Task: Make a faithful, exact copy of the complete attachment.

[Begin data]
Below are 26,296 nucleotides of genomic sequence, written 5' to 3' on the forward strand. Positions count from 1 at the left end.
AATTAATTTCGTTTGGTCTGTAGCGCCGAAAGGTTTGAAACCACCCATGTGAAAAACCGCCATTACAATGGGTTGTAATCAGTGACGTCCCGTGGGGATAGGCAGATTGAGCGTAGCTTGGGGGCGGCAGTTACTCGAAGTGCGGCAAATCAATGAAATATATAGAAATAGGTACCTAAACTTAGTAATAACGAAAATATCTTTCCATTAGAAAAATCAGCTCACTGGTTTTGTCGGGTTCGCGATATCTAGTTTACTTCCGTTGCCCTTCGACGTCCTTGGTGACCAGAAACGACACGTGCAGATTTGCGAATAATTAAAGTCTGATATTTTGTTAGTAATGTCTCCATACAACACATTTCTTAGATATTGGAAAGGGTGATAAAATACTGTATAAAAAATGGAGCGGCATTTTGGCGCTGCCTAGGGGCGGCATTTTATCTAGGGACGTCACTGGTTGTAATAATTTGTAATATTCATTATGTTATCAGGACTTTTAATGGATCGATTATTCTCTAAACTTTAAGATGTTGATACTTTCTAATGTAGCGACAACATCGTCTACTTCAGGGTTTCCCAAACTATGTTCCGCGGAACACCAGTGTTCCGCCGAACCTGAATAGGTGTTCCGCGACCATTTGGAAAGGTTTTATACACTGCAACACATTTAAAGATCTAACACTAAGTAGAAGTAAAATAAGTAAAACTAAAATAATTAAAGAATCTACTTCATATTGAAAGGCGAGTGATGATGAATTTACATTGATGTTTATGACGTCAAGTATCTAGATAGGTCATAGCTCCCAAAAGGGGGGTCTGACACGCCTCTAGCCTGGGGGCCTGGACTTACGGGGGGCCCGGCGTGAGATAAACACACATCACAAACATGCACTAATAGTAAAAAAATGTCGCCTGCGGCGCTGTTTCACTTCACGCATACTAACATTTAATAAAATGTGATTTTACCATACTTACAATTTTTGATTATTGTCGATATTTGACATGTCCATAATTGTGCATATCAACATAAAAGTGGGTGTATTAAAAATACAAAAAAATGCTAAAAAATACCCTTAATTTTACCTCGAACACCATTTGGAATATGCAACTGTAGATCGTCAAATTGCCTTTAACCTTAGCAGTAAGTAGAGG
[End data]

Below are 26,296 nucleotides of genomic sequence, written 5' to 3' on the forward strand. Positions count from 1 at the left end.
AATTAATTTCGTTTGGTCTGTAGCGCCGAAAGGTTTGAAACCACCCATGTGAAAAACCGCCATTACAATGGGTTGTAATCAGTGACGTCCCGTGGGGATAGGCAGATTGAGCGTAGCTTGGGGGCGGCAGTTACTCGAAGTGCGGCAAATCAATGAAATATATAGAAATAGGTACCTAAACTTAGTAATAACGAAAATATCTTTCCATTAGAAAAATCAGCTCACTGGTTTTGTCGGGTTCGCGATATCTAGTTTACTTCCGTTGCCCTTCGACGTCCTTGGTGACCAGAAACGACACGTGCAGATTTGCGAATAATTAAAGTCTGATATTTTGTTAGTAATGTCTCCATACAACACATTTCTTAGATATTGGAAAGGGTGATAAAATACTGTATAAAAAATGGAGCGGCATTTTGGCGCTGCCTAGGGGCGGCATTTTATCTAGGGACGTCACTGGTTGTAATAATTTGTAATATTCATTATGTTATCAGGACTTTTAATGGATCGATTATTCTCTAAACTTTAAGATGTTGATACTTTCTAATGTAGCGACAACATCGTCTACTTCAGGGTTTCCCAAACTATGTTCCGCGGAACACCAGTGTTCCGCCGAACCTGAATAGGTGTTCCGCGACCATTTGGAAAGGTTTTATACACTGCAACACATTTAAAGATCTAACACTAAGTAGAAGTAAAATAAGTAAAACTAAAATAATTAAAGAATCTACTTCATATTGAAAGGCGAGTGATGATGAATTTACATTGATGTTTATGACGTCAAGTATCTAGATAGGTCATAGCTCCCAAAAGGGGGGTCTGACACGCCTCTAGCCTGGGGGCCTGGACTTACGGGGGGCCCGGCGTGAGATAAACACACATCACAAACATGCACTAATAGTAAAAAAATGTCGCCTGCGGCGCTGTTTCACTTCACGCATACTAACATTTAATAAAATGTGATTTTACCATACTTACAATTTTTGATTATTGTCGATATTTGACATGTCCATAATTGTGCATATCAACATAAAAGTGGGTGTATTAAAAATACAAAAAAATGCTAAAAAATACCCTTAATTTTACCTCGAACACCATTTGGAATATGCAACTGTAGATCGTCAAATTGCCTTTAACCTTAGCAGTAAGTAGAGG